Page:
Friday June 30, 10:30pm
Saturday July 1, 2:00pm
Some Of Us Pretend – Hamilton Fringe Festival (Alex Clay)
Synopsis: A chance encounter between a painter and a writer plants a seed that promises to blossom, that is, until the death of a stranger. What can one do when all they feel is blame? Is it selfish to use art to help heal that pain? Some of us Pretend is a new play by Bricks n’Sticks Productions, the company that brought you Scribe! at the 2015 Hamilton Fringe Festival.
Featuring: Alex Clay, Brittany Cope and Melinda Jordan
Alex Clay: Alex recently performed as McCue in His Girl Friday, and has also been involved in our Retro Radio Hour performances. He’s a talented and versatile performer, and a super great guy – go see his show. You’ll be glad you did.
July 21 @ 6:00pm
July 22 @ 9:30pm
July 23 @ 8:00pm
July 25 @ 7:30pm
July 27 @ 9:30pm
July 28 @ 5:00pm
July 29 @ 4:00pm
The Blue Bird – Hamilton Fringe Festival (Eric Lehmann)
Synopsis: Human beings are very odd! Since the death of the Fairies, they see nothing at all and they never suspect it! With the help of a magical diamond, Mytyl is able to finally see the souls of all the things around her. As she embarks on a perilous and exciting journey in search for the mysterious Blue Bird of Happiness, she discovers exactly how much she has been missing. But does she find the Blue Bird?
Featuring: Monique Stinchcombe, Constantine Karzis, Kelly McAllister, Kasha Pinel, Tanisha Sinclair, Marisa McDonald, Eric Lehmann, Jared Doke, Anjali Rai, Holly Pace and Alyssa Blasak.
Eric Lehmann: You may remember Eric from one of our Retro Radio Hour shows, or from his performances at our Vaudeville Revue. Don’t believe there’s any singing in this one, but we’re excited to see what he’s up to!
Fri July 21: 8:30pm
Sun July 23: 3:00pm
Mon July 24: 6:00pm
Wed July 26: 8:00pm
Fri July 28: 6:00pm
Sat July 29: 9:00pm
Sun July 30: 3:30pm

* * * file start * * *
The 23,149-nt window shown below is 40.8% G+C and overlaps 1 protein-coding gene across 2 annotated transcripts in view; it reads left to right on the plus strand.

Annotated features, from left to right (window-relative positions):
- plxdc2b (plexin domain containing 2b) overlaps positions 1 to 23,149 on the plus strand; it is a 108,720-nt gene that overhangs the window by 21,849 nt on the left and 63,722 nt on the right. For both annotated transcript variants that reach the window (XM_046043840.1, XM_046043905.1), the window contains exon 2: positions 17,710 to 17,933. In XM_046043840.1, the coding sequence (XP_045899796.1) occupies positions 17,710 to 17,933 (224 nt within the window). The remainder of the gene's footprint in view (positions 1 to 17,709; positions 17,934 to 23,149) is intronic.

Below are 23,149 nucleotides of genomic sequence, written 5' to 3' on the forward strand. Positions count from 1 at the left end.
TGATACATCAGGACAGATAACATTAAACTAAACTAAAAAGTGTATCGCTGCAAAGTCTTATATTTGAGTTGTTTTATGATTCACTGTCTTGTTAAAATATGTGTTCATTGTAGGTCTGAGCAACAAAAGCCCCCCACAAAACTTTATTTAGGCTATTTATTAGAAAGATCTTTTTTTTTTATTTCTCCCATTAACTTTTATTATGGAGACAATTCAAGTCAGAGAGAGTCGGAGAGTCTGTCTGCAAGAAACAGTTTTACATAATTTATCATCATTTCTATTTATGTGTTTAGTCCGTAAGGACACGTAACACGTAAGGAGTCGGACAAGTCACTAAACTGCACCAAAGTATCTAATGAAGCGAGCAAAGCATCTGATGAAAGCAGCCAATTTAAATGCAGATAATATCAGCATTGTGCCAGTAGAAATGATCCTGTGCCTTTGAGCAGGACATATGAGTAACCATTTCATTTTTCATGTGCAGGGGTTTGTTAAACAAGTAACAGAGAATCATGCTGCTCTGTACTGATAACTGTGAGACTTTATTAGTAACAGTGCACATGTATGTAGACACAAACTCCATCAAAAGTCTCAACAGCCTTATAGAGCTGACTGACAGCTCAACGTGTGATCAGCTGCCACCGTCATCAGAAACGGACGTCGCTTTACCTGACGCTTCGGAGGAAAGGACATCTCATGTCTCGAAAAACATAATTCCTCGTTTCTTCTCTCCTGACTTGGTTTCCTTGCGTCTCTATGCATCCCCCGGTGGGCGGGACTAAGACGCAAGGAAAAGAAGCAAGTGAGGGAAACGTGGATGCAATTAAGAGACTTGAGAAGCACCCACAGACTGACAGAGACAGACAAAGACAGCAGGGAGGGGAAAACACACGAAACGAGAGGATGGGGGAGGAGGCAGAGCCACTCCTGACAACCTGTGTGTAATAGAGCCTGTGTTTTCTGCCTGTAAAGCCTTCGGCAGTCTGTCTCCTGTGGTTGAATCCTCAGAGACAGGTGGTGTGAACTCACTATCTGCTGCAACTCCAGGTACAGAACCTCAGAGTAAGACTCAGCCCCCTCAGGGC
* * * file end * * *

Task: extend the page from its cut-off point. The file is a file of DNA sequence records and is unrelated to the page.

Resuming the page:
Bygone Theatre is holding auditions for its March production of HIS GIRL FRIDAY, running March 2-5, 2017. Directed by Emily Dix.
This is a non-union, profit-share production.
HIS GIRL FRIDAY
Screenplay by Charles Lederer
Based on the play “The Front Page” by Ben Hecht and Charles MacArthur
Adapted for the stage & additional dialogue by Craig Dix
Aki Studio, Daniel Spectrum, 585 Dundas St. E., Toronto
Wheelchair Accessible | General Admission
This iconic screwball comedy tells the tale of Walter Burns, a hard-boiled newspaper editor who learns that his ex-wife, “newspaper man” Hildy Johnson, is going to give-up reporting to marry a bland insurance salesman from Albany. Determined to sabotage these plans and keep Hildy with the paper (and himself), Burns convinces her to cover one last story; the execution of cop-killer Earl Williams. Things quickly spiral out of control and Burns and Hildy find themselves tangled up in the case, and each other’s lives. A hilarious look at the struggle to balance life and love.
Bygone Theatre is holding auditions December 2 & 4, 2016. To request an audition slot, please send your headshot and artistic resume to director Emily Dix (emily@bygonetheatre). Those selected for an audition will be given a chance to sign up for a slot. Please note that this is a non-union, profit-share performance.
We are casting for the following characters; please note, we encourage submissions from actors of diverse cultures and backgrounds. Some smaller roles may be doubled, as indicated.
Hildy Johnson: female, age 27 – 35
Walter Burns: male, age 30 – 37
Bruce Baldwin: male, age 27 – 35
Maisie/Jeanie: female, age 20 – 25
Diamond Louie: male, age 25 – 40
Duffy/Dr. Eglehoffer: male, age 35 – 60
Pete Davis/Doctor/Deputy: male, age 30 – 60
Murphy: male, aged 25 – 40
Bensinger: male, aged 25 – 40
Endicott: male, aged 25 – 40
McCue: male, age 25 – 40
Warden Cooley /Lieutenant/Policeman: male, aged 25 – 40
Earl Williams: male, age 35 -60
Mollie Malloy: female, age 20 – 30